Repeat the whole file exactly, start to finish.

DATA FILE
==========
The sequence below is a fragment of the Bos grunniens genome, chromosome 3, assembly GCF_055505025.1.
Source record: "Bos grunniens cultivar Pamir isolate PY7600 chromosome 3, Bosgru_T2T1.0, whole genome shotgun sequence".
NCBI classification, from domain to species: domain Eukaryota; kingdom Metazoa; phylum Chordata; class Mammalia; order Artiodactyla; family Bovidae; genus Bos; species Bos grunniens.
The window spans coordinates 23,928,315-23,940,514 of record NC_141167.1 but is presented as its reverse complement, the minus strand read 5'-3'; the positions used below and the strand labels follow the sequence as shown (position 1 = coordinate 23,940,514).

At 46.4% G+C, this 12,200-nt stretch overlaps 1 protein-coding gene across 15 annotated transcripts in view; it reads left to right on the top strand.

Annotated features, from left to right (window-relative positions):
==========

The sequence below is a fragment of the Bos grunniens genome, chromosome 3, assembly GCF_055505025.1.
Source record: "Bos grunniens cultivar Pamir isolate PY7600 chromosome 3, Bosgru_T2T1.0, whole genome shotgun sequence".
NCBI classification, from domain to species: domain Eukaryota; kingdom Metazoa; phylum Chordata; class Mammalia; order Artiodactyla; family Bovidae; genus Bos; species Bos grunniens.
The window spans coordinates 23,928,315-23,940,514 of record NC_141167.1 but is presented as its reverse complement, the minus strand read 5'-3'; the positions used below and the strand labels follow the sequence as shown (position 1 = coordinate 23,940,514).

At 46.4% G+C, this 12,200-nt stretch overlaps 1 protein-coding gene across 15 annotated transcripts in view; it reads left to right on the top strand.

Annotated features, from left to right (window-relative positions):